In conclusion, under-reporting of protein and K intake appears to be predicted by BMI, but this effect may be driven mostly by individuals who probably misreported EI. The BMI effect on protein and K under-reporting seems to be the same across countries despite their diverse dietary patterns and other cultural differences. These results may aid in the interpretation of nutritional epidemiological findings and suggest that future analyses of EPIC data should be accompanied by a sensitivity analysis to explore the robustness of results obtained with and without exclusion of energy misreporters on DQ and, in case regression calibration is used, on 24-HDR.

Acknowledgements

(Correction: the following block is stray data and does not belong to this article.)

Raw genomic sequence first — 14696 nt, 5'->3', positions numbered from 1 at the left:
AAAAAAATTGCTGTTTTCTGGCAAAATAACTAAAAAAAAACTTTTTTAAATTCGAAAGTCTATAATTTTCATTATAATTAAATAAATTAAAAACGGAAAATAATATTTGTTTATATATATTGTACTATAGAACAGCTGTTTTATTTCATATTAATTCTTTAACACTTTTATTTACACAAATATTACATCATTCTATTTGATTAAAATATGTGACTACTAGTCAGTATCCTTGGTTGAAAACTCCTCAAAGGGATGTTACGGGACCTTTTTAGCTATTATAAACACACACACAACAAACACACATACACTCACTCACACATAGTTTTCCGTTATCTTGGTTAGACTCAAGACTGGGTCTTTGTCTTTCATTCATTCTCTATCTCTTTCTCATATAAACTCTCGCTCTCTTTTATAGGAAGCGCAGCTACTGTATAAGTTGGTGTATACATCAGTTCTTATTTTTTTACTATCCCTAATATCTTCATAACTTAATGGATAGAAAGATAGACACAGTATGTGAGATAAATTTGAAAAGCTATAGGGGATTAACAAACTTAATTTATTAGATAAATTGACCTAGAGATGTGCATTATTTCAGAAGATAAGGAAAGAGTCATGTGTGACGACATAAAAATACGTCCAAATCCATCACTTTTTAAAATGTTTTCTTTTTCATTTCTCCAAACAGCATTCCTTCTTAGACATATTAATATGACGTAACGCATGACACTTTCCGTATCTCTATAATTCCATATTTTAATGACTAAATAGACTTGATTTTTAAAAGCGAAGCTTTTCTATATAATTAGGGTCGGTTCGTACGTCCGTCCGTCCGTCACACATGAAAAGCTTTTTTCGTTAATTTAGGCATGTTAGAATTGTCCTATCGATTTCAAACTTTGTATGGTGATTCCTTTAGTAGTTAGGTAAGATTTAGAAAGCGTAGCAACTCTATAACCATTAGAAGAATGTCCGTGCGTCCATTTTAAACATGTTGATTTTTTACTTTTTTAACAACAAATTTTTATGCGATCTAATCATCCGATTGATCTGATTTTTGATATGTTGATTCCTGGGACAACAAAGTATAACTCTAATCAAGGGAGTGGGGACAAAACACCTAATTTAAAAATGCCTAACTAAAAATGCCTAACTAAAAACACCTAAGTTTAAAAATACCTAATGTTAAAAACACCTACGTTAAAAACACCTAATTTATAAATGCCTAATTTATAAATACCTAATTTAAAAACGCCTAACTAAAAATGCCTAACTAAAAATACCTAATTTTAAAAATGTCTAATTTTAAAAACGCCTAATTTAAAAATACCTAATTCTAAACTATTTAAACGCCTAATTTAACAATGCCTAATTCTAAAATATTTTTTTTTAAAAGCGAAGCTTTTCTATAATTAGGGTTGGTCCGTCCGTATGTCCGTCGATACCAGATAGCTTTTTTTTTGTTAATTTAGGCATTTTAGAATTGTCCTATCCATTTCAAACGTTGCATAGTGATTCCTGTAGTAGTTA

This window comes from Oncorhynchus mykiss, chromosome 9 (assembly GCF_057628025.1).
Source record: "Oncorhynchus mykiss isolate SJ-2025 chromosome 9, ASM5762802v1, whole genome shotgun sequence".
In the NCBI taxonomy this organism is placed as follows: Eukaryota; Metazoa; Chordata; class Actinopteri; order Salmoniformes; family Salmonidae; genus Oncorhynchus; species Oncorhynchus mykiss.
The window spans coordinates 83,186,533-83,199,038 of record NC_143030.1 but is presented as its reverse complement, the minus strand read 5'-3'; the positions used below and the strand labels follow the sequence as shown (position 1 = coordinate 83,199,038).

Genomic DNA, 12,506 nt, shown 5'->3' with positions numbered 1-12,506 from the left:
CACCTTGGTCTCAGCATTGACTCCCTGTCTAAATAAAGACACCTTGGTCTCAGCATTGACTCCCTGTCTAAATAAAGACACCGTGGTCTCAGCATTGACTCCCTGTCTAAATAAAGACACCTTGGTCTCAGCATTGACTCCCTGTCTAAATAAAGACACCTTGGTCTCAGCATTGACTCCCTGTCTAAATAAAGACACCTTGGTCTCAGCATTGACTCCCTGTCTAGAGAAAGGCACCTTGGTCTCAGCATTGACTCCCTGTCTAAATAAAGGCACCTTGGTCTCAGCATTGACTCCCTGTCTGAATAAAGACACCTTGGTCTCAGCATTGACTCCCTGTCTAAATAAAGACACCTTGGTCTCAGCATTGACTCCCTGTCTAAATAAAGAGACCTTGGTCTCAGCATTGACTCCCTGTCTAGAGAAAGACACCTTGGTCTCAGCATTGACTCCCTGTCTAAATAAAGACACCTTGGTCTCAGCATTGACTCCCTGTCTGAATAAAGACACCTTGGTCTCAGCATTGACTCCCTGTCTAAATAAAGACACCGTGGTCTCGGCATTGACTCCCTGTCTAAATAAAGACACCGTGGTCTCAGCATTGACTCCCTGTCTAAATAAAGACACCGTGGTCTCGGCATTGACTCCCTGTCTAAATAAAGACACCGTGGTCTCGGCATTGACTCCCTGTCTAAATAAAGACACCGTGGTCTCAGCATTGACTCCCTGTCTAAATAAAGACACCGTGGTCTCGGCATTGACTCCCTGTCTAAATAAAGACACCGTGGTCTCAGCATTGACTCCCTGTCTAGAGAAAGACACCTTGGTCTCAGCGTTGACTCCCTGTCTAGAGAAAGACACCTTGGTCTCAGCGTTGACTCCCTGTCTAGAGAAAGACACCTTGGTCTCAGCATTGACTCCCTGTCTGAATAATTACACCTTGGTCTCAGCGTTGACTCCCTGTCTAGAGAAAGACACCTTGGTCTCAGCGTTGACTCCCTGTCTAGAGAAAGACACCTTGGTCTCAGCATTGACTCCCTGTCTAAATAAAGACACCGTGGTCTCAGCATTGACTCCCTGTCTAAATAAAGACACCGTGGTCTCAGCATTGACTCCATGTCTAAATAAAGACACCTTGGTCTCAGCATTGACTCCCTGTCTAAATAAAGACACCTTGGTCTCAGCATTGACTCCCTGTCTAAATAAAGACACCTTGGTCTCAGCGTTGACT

PANACEA (Physical Activity, Nutrition, Alcohol, Cessation of smoking, Eating out of home And obesity) uses data collected as part of the EPIC, co-financed by the European Commission (PANACEA no. 2005328). The present study was financially supported by the European Commission: Public Health and Consumer Protection Directorate 1993–1994; Research Directorate General 2005–; Ligue contre le Cancer, Societé 3M, Mutuelle Générale de l'Education Nationale, Institut National de la Santé et de la Recherche Médicale (INSERM) (France); German Cancer Aid, German Cancer Research Center, Federal Ministry of Education and Research (Germany); Danish Cancer Society (Denmark); Health Research Fund (FIS) of the Spanish Ministry of Health, the participating regional governments and institutions and the ISCIII (Instituto de Salud Carlos III) of the Spanish Ministry of Health (RETICC DR06/0020) (Spain); Cancer Research UK, Medical Research Council, Stroke Association, British Heart Foundation, Department of Health, Food Standards Agency, the Wellcome Trust (UK); Greek Ministry of Health and Social Solidarity, Hellenic Health Foundation and Stavros Niarchos Foundation (Greece); Italian Association for Research on Cancer, National Research Council (Italy); Dutch Ministry of Public Health, Welfare and Sports (VWS), Netherlands Cancer Registry (NKR), LK Research Funds, Dutch Prevention Funds, Dutch ZON (Zorg Onderzoek Nederland), World Cancer Research Fund (WCRF) (The Netherlands); Swedish Cancer Society, Swedish Scientific Council, Regional Government of Skane (Sweden); Nordforsk (Norway). H. F. contributed to the analysis and interpretation of the data and wrote the manuscript, taking into account comments from all co-authors. M. M. E. v. B., C. B., G. B., A. M. M., P. H. P., T. N., S. R. and N. S. contributed to the conception, analysis and interpretation of the data and drafting of the manuscript. E. R. is the overall coordinator of the EPIC study and all other co-authors were local EPIC collaborators involved in the collection of dietary and other data. All of them gave input on drafting of the manuscript and interpretation of the results. All authors read and approved the final version. The authors declare no conflict of interest.